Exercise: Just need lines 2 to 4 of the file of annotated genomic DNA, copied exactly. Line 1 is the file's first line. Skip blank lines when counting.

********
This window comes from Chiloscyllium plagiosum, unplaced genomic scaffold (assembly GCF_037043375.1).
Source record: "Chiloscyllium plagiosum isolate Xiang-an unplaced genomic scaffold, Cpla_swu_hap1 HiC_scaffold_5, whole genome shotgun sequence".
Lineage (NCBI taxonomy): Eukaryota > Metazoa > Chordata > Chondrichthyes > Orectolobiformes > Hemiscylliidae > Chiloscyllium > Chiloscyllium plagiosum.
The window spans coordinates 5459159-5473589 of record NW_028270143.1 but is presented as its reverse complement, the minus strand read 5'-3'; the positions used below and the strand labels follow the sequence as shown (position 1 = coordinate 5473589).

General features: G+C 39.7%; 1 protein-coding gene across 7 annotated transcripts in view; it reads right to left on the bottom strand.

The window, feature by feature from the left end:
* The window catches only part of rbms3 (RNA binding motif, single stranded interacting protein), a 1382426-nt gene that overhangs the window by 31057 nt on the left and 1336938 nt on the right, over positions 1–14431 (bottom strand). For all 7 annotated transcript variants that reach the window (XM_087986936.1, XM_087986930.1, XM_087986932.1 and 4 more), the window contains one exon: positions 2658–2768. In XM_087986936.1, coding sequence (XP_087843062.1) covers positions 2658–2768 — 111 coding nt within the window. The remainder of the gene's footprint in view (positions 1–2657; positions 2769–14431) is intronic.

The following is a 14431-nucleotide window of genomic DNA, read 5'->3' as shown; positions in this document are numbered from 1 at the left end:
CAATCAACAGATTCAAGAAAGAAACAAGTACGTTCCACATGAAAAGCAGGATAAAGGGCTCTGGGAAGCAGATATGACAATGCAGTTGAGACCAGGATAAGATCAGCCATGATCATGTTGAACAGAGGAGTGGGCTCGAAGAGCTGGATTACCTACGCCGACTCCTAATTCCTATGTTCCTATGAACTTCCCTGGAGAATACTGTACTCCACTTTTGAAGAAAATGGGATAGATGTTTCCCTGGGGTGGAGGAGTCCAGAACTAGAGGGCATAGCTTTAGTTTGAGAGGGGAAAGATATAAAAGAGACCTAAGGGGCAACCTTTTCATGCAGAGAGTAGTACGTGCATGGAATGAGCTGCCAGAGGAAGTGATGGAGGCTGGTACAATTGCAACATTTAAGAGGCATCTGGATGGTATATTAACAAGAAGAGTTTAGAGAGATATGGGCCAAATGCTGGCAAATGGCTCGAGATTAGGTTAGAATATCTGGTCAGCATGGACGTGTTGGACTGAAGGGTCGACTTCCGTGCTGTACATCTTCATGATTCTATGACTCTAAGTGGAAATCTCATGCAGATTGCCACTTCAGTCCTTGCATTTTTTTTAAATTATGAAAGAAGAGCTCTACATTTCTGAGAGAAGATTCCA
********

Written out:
Source record: "Chiloscyllium plagiosum isolate Xiang-an unplaced genomic scaffold, Cpla_swu_hap1 HiC_scaffold_5, whole genome shotgun sequence".
Lineage (NCBI taxonomy): Eukaryota > Metazoa > Chordata > Chondrichthyes > Orectolobiformes > Hemiscylliidae > Chiloscyllium > Chiloscyllium plagiosum.
The window spans coordinates 5459159-5473589 of record NW_028270143.1 but is presented as its reverse complement, the minus strand read 5'-3'; the positions used below and the strand labels follow the sequence as shown (position 1 = coordinate 5473589).